adventure modules

I'd like to see the published adventure modules stories improved, with more clues and answers thrown in along the way to keep the players interested.  Right now, the players just keep fighting until they get to the final battle, so much so that they often have to be reminded what their goal is.  There is no searching for information, keys, maps, etc. like there used to be.
   Another suggestion is to make each room set up for characters of different levels.  If the adventure is for characters of levels 4-6, tell me how many of each monster to have if the characters are 4th level, 5th, or 6th.  This would make it less necessary to run the adventures in a linear way.  If certain areas should not be accessed until a certain level, make the players have to find a key or map to get there. 
I don't think many people are going to disagree with that. :-)

In my own adventures, as a rule of thumb I have one non-combat encounter/puzzle/RP section for each combat encounter and it seems to feel about right.
"There is no searching for information, keys, maps, etc. like there used to be." 
Be prepared for someone to come along and tell you that's not fun. There are a lot of things that I've had tons of fun with in D&D that I've recently been told aren't, in fact, fun. Imagine my surprise.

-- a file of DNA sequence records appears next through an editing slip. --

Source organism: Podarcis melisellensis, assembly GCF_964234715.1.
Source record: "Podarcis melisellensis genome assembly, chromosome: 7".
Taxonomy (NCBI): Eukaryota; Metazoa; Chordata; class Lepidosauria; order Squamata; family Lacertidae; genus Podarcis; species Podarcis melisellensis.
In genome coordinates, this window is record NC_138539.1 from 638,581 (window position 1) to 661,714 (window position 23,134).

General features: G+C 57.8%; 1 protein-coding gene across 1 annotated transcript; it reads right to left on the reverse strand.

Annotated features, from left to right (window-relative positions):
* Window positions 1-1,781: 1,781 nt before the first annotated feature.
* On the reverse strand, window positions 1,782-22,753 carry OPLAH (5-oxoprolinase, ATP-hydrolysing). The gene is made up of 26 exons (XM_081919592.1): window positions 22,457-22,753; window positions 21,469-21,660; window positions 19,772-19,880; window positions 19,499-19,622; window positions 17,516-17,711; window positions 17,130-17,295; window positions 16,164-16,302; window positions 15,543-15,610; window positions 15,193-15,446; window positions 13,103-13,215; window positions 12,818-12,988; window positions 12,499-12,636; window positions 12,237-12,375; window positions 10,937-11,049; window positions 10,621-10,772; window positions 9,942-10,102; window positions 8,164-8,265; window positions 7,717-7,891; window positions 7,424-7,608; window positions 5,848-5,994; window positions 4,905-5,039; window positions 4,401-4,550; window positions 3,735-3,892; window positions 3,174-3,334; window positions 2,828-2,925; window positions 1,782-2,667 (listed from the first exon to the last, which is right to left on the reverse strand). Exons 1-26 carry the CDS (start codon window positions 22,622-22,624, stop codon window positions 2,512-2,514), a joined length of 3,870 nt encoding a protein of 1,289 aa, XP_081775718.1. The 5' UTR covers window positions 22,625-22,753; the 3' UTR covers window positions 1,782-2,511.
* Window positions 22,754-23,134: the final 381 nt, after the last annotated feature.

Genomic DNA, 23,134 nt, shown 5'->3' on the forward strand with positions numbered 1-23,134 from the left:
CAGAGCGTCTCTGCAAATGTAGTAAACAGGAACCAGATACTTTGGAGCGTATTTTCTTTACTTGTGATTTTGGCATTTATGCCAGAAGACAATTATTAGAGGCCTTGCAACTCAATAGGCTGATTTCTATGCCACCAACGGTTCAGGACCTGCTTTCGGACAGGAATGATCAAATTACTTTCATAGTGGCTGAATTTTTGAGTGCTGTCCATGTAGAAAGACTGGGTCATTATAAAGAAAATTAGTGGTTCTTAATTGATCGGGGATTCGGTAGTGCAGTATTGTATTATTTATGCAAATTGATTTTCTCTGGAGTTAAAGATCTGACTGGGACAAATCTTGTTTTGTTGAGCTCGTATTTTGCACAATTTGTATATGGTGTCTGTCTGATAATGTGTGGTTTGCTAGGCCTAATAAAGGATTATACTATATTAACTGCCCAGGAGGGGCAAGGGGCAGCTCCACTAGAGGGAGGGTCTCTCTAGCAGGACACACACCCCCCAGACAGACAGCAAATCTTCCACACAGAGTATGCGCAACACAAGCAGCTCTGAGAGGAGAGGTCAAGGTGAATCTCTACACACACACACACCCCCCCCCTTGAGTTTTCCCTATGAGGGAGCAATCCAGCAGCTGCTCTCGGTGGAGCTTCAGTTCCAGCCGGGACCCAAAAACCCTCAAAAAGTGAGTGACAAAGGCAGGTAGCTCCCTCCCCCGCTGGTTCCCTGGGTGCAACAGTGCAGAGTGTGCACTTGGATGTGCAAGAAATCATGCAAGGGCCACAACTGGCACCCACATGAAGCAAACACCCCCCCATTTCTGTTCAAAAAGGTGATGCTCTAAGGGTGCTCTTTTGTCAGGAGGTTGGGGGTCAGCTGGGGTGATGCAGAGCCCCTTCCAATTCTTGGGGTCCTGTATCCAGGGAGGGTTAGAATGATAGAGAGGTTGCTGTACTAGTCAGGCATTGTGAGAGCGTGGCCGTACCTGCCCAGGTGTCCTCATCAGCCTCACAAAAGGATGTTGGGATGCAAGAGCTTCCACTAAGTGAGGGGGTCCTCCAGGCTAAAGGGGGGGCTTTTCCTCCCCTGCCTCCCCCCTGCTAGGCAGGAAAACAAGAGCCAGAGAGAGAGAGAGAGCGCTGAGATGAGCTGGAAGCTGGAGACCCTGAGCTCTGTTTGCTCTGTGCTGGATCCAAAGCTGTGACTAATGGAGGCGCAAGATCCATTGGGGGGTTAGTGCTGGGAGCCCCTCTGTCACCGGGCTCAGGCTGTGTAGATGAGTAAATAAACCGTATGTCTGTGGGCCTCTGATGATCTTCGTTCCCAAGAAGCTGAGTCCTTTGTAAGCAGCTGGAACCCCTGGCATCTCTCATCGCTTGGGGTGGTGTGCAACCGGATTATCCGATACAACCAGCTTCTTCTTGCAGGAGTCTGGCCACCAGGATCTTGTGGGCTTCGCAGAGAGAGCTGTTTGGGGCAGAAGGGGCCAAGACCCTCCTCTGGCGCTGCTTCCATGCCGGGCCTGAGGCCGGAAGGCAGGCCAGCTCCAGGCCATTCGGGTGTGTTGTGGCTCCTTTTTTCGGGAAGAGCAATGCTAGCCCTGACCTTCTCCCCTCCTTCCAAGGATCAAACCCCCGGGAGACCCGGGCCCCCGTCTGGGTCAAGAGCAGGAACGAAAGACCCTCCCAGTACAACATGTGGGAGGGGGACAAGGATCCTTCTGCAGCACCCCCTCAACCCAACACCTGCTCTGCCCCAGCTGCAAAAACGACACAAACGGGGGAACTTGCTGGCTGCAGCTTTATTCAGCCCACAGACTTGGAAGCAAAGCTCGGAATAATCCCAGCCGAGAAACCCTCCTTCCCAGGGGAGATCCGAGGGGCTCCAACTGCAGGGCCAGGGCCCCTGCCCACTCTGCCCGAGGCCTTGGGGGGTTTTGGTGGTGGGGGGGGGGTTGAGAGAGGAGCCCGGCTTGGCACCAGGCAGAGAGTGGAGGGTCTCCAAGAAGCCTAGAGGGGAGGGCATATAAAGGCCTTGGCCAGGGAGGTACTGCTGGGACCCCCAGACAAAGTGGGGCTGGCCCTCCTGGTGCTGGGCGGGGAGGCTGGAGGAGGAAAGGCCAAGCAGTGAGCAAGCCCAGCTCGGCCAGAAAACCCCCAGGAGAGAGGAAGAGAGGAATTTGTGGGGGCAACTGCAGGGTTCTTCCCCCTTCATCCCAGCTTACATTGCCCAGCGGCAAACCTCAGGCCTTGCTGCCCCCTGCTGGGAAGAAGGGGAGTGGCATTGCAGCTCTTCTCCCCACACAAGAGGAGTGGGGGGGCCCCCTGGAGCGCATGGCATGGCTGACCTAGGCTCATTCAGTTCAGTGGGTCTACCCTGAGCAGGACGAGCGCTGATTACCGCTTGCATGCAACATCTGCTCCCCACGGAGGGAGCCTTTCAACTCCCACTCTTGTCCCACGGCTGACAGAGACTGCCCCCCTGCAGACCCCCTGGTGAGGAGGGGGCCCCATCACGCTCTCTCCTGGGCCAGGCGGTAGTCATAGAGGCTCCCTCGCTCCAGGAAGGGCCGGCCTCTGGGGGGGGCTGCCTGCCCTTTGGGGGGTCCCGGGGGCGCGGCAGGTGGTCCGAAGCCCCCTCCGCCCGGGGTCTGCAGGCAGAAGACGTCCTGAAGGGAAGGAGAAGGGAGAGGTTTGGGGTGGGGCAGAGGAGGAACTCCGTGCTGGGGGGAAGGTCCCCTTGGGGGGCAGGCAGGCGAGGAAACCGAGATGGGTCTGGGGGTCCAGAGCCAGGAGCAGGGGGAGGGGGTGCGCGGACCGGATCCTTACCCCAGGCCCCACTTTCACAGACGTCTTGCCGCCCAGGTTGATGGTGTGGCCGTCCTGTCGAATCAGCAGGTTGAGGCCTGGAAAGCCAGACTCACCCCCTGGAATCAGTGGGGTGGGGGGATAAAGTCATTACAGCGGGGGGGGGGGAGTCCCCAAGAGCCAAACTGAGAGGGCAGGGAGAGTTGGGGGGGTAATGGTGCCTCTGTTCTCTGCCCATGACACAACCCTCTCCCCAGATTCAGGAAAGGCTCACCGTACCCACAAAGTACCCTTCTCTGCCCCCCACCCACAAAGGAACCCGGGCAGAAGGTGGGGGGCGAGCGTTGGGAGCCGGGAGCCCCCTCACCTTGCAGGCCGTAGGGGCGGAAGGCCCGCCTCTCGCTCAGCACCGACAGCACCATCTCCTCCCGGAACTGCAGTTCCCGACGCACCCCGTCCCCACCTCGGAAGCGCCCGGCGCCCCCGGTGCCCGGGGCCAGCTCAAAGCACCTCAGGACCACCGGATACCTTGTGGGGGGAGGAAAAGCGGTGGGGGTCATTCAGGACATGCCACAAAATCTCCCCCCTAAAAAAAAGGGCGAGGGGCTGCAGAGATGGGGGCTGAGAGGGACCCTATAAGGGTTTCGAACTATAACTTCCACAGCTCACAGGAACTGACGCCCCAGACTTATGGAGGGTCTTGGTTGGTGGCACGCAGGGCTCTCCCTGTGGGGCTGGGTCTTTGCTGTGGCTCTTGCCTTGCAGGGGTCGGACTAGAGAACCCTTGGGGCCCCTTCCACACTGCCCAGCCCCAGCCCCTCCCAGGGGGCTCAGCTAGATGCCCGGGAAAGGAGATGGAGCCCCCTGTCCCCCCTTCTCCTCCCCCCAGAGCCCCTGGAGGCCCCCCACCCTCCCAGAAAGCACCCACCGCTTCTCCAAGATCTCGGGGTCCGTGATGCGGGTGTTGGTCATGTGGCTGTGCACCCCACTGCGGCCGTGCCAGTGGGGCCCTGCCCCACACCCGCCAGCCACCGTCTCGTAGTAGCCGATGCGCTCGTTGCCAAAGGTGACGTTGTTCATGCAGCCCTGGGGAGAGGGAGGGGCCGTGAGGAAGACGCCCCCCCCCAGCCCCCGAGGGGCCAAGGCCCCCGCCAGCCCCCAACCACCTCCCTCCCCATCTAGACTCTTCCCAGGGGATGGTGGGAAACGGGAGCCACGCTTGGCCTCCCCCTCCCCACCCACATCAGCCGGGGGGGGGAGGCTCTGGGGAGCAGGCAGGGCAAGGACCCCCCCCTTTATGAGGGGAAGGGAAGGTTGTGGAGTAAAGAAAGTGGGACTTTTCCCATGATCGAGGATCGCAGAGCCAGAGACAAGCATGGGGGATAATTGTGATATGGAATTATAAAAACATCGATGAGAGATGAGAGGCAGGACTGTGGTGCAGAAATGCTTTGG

Yup, more riddles, mysteries and non-combat encounters would be nice. I can very easily make combat encounters myself; it takes more time for me to do the story bits. Printed adventures should be to save GMs time, hence should focus on what GMs otherwise would spend the most time on.


I would also like to see scenarios that aren't all about dungeon-crawling. Some castle intrigue might be nice and would also highlight non-combat abilites.


One of the encounters from years ago that my circle of players remembers most was something as simple as having to cross a moat unnoticed. The fighter types of course wanted to bring their heavy armor along, so wouldn't swim, while the rogue and wizard types were happy with swimming and didn't want to waste time devicing floats of some kind. I think we spent hours arguing back and forth while time of course also passed in the game world, making it increasingly important to reach a decision. Such challenges can end up being more giving to the players than having to wade through hordes of monsters.

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